Nepal King to announce poll dates on April 14 | india | Hindustan Times
Today in New Delhi, India
Aug 20, 2017-Sunday
-°C
New Delhi
  • Humidity
    -
  • Wind
    -

Nepal King to announce poll dates on April 14

Gyanendra will unveil dates for parliamentary election on April 14 when the Himalayan Kingdom celebrates its New Year.

india Updated: Apr 05, 2006 11:25 IST

Ignoring nationwide protests by opposition parties and the local elections fiasco last month, Nepal's King Gyanendra is firm about holding a general election and bringing the constitution under his control, a report said on Wednesday.

On April 14, when Nepal celebrates New Year's Day, the King will address the nation, during which he plans to unveil the dates for parliamentary elections, the popular Nepali weekly, Jana Aastha, said.

Gyanendra had seized power through a bloodless coup last year, saying he took the step to combat the escalating Maoist insurgency and promised to hand over power to an elected parliament by April 2007.

In his New Year address, the king will announce his plans to hold a general election between February and March 2007, the weekly reported.

"The royal policy is to hold elections despite the major parties deciding to boycott and oppose the exercise," it said.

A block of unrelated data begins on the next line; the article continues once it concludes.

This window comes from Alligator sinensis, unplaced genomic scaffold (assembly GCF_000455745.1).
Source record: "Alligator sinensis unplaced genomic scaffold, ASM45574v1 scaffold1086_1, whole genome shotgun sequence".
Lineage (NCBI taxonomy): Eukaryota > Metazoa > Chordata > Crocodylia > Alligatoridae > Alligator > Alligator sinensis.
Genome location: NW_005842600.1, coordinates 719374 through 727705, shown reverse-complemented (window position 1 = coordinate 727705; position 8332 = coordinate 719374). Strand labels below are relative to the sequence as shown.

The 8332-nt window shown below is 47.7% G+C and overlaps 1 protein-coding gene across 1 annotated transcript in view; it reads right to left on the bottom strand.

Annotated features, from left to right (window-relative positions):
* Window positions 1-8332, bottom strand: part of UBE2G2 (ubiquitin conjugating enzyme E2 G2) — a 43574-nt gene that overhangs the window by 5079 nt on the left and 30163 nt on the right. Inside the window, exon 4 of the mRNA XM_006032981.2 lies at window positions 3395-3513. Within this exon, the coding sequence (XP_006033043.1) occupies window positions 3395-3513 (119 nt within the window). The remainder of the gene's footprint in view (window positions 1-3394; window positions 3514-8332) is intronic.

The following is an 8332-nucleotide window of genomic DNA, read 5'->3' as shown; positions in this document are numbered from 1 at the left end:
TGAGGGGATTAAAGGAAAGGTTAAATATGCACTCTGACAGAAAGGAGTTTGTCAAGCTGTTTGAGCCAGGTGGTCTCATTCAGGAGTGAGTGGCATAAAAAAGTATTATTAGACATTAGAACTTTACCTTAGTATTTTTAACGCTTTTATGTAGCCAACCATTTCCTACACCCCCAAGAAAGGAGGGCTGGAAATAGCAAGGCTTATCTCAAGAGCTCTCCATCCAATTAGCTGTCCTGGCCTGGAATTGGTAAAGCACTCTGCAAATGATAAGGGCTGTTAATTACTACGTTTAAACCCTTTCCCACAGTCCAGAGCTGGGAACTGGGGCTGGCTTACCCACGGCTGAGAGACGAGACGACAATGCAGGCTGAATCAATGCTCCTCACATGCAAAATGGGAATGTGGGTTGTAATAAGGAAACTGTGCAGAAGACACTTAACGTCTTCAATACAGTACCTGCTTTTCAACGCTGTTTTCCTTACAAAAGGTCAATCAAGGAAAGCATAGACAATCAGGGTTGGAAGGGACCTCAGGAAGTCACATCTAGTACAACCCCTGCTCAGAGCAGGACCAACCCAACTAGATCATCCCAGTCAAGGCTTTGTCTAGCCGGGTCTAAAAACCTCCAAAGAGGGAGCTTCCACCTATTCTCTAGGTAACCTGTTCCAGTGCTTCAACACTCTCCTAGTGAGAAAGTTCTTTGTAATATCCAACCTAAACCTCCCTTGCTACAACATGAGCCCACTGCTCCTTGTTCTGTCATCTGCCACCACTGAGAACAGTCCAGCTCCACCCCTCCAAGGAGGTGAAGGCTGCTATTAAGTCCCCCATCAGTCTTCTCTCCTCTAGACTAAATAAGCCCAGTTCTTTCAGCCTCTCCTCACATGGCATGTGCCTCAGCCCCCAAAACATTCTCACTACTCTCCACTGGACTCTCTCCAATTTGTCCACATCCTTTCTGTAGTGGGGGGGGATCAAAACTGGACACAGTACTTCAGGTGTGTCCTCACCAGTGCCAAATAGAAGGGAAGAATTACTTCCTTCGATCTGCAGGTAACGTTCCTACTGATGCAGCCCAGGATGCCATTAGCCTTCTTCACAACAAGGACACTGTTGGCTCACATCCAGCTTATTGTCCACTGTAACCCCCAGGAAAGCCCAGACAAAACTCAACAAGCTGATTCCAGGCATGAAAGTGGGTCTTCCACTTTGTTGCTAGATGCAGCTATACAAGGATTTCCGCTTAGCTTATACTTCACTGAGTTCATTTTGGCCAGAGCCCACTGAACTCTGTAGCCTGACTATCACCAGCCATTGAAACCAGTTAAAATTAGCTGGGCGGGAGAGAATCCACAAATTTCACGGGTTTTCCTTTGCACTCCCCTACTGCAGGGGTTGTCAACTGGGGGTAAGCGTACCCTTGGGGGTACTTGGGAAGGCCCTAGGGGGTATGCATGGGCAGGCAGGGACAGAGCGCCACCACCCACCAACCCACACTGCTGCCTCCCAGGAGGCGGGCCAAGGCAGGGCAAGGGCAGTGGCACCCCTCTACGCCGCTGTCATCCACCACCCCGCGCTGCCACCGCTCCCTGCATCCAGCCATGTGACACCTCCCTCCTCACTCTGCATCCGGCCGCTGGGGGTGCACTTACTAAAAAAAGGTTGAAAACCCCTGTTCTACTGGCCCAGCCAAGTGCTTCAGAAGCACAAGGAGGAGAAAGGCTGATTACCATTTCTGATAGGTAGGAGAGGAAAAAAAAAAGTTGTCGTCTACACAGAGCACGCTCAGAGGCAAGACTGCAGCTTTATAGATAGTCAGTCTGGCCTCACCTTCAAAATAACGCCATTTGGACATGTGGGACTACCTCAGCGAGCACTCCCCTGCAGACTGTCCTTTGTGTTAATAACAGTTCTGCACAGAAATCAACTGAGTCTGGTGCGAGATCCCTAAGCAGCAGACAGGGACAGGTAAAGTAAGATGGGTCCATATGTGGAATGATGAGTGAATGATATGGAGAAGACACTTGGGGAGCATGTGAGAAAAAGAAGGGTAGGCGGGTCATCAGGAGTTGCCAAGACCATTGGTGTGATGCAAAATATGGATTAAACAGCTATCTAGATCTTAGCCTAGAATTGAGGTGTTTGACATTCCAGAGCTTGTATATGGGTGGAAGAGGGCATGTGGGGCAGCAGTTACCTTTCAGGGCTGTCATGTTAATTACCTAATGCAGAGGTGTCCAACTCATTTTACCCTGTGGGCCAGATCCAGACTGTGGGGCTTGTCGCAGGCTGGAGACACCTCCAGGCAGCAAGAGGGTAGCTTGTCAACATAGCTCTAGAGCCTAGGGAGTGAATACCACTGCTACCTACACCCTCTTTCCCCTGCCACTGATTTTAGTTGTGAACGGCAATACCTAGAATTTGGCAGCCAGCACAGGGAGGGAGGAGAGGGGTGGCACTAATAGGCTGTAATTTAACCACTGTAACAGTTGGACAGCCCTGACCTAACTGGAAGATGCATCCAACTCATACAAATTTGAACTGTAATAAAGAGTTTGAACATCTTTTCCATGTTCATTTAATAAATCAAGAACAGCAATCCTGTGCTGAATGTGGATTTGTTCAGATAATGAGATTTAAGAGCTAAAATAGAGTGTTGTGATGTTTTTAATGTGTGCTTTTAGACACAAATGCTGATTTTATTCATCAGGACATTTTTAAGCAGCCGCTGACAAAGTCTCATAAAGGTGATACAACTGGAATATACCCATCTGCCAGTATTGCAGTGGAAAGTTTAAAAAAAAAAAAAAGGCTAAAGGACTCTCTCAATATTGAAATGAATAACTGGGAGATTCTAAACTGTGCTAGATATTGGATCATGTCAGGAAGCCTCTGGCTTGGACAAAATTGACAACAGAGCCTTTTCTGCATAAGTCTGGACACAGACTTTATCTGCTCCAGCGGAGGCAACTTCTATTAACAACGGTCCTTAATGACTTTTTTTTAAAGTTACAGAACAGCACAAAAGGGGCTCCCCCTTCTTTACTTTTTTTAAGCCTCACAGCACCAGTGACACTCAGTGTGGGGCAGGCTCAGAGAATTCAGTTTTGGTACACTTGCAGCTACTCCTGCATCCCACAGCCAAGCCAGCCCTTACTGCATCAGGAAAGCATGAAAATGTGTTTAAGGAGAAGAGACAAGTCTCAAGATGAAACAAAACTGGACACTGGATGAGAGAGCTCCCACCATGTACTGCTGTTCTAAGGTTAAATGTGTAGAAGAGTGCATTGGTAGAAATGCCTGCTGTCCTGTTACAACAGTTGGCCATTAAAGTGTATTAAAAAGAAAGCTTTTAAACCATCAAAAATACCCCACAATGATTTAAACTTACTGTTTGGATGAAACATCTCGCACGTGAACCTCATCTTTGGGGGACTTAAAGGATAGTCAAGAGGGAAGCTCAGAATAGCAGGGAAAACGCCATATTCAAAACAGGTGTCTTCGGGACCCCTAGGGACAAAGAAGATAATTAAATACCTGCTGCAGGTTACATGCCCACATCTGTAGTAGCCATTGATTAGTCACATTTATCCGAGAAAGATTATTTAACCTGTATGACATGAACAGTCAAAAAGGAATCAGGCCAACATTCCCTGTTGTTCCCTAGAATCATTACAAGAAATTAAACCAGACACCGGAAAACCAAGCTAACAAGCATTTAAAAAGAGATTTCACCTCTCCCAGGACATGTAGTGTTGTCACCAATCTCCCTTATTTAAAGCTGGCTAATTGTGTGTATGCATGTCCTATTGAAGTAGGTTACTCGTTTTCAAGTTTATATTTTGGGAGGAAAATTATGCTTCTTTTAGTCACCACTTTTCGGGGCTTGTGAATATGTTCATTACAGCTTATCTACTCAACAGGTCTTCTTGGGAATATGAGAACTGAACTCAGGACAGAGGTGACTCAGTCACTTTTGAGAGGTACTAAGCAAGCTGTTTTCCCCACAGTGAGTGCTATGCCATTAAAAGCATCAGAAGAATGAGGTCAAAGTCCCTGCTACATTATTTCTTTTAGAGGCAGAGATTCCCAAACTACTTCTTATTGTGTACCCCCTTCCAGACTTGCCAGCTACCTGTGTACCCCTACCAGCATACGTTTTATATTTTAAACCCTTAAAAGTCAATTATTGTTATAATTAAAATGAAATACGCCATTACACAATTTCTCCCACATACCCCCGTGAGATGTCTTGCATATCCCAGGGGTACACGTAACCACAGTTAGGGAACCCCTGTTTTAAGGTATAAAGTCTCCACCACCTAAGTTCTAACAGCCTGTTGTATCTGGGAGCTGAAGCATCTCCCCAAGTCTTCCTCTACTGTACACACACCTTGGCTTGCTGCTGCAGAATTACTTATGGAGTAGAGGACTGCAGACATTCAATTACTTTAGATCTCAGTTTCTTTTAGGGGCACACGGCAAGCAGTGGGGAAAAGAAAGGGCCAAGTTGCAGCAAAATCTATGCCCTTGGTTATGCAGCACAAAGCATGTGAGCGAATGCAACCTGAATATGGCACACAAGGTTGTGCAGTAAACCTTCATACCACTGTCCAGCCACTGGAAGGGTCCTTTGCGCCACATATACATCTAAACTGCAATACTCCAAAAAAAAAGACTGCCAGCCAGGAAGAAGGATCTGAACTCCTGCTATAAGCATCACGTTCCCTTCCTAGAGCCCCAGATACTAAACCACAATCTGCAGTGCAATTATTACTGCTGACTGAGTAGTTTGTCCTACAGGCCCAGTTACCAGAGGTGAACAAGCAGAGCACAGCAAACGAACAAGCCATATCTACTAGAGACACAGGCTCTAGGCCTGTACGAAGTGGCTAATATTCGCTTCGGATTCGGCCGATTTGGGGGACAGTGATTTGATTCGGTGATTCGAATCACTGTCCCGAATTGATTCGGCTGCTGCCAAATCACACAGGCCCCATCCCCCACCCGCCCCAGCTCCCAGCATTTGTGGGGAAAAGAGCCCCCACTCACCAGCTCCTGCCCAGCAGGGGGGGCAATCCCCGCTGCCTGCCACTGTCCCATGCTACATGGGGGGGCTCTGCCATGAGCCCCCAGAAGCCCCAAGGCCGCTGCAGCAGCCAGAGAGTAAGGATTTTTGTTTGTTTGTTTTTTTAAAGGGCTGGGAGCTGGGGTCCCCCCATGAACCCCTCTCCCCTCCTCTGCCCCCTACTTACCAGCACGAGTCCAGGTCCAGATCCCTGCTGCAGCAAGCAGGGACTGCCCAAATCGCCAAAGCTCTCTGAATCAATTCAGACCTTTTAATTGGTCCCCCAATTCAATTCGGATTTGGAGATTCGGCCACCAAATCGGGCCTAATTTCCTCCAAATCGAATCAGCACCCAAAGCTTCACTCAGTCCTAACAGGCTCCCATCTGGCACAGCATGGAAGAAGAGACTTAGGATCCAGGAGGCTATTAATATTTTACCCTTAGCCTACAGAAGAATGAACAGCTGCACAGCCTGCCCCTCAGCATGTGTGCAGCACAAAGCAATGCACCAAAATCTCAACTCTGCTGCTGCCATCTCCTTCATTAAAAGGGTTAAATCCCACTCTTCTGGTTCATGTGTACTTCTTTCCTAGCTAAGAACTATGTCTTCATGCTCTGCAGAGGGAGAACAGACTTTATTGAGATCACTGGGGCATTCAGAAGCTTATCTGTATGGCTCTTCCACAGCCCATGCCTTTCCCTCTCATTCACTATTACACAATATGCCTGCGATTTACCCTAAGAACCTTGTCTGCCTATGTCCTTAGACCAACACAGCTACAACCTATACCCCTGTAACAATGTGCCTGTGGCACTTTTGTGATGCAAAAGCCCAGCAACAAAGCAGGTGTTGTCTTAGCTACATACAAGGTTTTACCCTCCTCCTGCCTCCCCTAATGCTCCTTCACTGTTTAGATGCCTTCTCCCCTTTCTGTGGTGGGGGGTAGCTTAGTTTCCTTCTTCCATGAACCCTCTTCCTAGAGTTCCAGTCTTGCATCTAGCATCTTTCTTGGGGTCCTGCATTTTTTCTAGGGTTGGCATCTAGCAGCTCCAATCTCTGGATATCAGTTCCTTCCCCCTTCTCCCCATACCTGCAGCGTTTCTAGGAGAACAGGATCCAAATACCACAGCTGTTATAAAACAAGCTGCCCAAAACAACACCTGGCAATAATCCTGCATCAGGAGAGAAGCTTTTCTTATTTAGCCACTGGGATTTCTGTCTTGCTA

"The design is to form a parliament loyal to the king, which will help him consolidate his control by amending the constitution."

The prediction comes even as the king has repeatedly spurned the advice of the international community to start reconciliation with the parties and unitedly begin peace talks with the Maoist guerrillas.

A year after he began ruling the kingdom directly, the king remained locked in an increasingly bitter battle with the parties, launching a fresh round of arrests and bans this week to put out a series of opposition protests scheduled from Thursday.

Last month, the royal government's image was badly tarnished in the eyes of the world as Gyanendra went ahead with municipal elections despite over 95 per cent of the parties not taking part.

About 20 per cent of the voters took part in the exercise, marred by allegations of force, bribery and mass withdrawal of candidacies by scared contestants.